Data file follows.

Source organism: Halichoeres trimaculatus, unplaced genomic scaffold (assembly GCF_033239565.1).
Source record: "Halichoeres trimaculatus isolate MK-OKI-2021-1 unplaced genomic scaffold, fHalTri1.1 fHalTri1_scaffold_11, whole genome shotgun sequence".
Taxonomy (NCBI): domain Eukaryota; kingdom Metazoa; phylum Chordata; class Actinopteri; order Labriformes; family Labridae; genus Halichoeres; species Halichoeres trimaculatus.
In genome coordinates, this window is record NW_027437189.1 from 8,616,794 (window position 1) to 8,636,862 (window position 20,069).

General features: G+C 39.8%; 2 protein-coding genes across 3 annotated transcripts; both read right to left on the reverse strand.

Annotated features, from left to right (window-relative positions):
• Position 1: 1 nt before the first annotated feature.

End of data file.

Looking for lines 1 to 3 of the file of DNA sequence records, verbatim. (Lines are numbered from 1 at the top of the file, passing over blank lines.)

Source organism: Halichoeres trimaculatus, unplaced genomic scaffold (assembly GCF_033239565.1).
Source record: "Halichoeres trimaculatus isolate MK-OKI-2021-1 unplaced genomic scaffold, fHalTri1.1 fHalTri1_scaffold_11, whole genome shotgun sequence".
Taxonomy (NCBI): domain Eukaryota; kingdom Metazoa; phylum Chordata; class Actinopteri; order Labriformes; family Labridae; genus Halichoeres; species Halichoeres trimaculatus.